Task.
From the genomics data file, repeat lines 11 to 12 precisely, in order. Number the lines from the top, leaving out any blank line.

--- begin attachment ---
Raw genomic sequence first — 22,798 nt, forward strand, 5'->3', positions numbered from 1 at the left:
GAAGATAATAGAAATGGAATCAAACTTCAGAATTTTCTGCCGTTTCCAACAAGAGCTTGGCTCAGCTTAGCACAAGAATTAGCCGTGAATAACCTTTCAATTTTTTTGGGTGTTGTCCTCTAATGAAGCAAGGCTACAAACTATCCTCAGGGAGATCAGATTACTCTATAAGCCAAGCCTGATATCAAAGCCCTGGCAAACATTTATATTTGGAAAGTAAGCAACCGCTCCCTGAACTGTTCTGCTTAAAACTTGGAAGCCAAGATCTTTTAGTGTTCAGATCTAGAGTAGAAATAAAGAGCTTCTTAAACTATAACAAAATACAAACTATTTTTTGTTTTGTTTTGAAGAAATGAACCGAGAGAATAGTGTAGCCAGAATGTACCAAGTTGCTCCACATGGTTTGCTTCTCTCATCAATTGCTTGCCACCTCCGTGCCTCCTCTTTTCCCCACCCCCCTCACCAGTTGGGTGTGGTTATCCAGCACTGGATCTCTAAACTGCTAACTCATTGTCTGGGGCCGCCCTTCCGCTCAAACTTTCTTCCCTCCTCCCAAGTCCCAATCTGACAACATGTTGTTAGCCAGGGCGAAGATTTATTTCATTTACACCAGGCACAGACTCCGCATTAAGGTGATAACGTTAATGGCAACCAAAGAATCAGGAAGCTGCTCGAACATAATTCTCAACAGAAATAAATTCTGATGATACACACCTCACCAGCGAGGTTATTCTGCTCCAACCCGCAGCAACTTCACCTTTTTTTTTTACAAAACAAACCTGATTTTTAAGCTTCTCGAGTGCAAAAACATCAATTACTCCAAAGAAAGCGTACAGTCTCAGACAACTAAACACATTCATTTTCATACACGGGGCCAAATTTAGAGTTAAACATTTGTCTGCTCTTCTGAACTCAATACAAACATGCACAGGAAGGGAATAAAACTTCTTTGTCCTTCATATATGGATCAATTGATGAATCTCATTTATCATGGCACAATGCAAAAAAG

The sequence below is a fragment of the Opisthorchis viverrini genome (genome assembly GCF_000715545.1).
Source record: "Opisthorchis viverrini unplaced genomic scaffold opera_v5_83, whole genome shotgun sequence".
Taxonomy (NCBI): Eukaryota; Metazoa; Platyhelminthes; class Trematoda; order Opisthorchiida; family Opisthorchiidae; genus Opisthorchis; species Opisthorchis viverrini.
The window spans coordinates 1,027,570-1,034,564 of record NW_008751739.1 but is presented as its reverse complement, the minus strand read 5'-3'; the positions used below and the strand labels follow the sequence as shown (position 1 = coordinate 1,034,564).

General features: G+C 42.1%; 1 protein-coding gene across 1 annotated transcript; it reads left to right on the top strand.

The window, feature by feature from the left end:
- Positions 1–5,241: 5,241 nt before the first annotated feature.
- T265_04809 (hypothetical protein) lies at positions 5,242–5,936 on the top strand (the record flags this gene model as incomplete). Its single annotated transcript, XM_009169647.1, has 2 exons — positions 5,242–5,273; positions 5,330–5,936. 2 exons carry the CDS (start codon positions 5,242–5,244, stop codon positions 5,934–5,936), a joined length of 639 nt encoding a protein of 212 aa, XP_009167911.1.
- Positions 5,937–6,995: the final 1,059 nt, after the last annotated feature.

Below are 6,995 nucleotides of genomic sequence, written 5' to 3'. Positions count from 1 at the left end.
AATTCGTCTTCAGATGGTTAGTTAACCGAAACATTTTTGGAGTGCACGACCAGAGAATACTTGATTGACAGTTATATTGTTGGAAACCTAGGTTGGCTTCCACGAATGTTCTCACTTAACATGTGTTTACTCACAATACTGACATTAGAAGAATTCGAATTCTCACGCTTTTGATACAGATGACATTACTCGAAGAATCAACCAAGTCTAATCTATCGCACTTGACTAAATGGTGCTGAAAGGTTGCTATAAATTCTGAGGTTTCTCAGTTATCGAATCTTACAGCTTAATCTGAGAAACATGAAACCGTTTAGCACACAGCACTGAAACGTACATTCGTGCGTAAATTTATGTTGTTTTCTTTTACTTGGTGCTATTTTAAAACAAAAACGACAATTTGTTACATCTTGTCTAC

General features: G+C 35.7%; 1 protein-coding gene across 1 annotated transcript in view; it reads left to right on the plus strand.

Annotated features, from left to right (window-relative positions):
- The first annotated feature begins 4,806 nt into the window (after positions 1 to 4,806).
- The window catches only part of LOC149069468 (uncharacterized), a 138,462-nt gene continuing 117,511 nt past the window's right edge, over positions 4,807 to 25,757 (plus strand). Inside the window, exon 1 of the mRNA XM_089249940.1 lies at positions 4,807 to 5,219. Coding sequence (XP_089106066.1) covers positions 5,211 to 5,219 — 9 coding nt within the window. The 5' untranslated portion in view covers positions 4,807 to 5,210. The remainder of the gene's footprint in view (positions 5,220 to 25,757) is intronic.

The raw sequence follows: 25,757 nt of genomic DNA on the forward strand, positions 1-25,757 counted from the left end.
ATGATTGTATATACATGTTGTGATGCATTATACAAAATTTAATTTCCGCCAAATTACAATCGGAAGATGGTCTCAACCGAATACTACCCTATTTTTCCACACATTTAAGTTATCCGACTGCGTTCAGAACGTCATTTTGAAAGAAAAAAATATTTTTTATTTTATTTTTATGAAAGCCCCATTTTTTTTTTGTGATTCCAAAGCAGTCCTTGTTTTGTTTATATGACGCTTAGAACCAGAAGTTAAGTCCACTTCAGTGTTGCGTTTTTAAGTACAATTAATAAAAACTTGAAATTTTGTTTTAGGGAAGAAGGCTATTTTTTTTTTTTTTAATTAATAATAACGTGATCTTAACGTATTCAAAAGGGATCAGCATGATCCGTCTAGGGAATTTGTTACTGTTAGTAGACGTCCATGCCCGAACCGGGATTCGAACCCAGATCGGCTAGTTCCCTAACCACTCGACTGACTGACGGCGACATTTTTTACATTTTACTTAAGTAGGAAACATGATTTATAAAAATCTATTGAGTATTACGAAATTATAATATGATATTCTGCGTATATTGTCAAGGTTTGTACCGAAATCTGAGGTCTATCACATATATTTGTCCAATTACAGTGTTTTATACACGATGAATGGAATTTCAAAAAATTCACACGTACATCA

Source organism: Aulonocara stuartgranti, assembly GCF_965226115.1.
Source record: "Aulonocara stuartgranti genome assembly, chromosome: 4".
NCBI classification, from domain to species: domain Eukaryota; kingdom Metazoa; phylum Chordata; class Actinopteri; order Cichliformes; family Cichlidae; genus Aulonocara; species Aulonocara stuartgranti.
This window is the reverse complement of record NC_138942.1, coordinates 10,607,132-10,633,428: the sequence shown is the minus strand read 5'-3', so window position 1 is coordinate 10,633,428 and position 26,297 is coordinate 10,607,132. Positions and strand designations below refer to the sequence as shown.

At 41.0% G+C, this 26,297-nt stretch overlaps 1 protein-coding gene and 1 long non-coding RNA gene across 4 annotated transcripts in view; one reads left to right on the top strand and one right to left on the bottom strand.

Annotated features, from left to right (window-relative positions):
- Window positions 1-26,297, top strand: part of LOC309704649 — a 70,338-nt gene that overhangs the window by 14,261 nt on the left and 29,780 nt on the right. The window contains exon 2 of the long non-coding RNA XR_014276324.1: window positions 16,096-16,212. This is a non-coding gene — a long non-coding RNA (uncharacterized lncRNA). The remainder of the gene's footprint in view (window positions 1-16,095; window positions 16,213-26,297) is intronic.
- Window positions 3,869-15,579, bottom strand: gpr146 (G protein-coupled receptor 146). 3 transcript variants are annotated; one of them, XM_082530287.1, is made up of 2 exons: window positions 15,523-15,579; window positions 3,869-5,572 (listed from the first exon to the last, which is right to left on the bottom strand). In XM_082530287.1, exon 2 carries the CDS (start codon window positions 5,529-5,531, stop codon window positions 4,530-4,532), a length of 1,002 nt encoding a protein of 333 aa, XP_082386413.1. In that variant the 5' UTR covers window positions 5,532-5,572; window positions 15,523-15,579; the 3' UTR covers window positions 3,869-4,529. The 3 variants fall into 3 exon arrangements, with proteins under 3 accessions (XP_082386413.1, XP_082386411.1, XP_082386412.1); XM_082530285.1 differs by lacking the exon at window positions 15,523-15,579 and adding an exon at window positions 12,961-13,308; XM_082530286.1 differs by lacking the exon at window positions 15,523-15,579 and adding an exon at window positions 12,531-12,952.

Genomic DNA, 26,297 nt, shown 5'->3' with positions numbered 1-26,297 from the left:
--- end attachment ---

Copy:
- Positions 5,937–6,995: the final 1,059 nt, after the last annotated feature.

Below are 6,995 nucleotides of genomic sequence, written 5' to 3'. Positions count from 1 at the left end.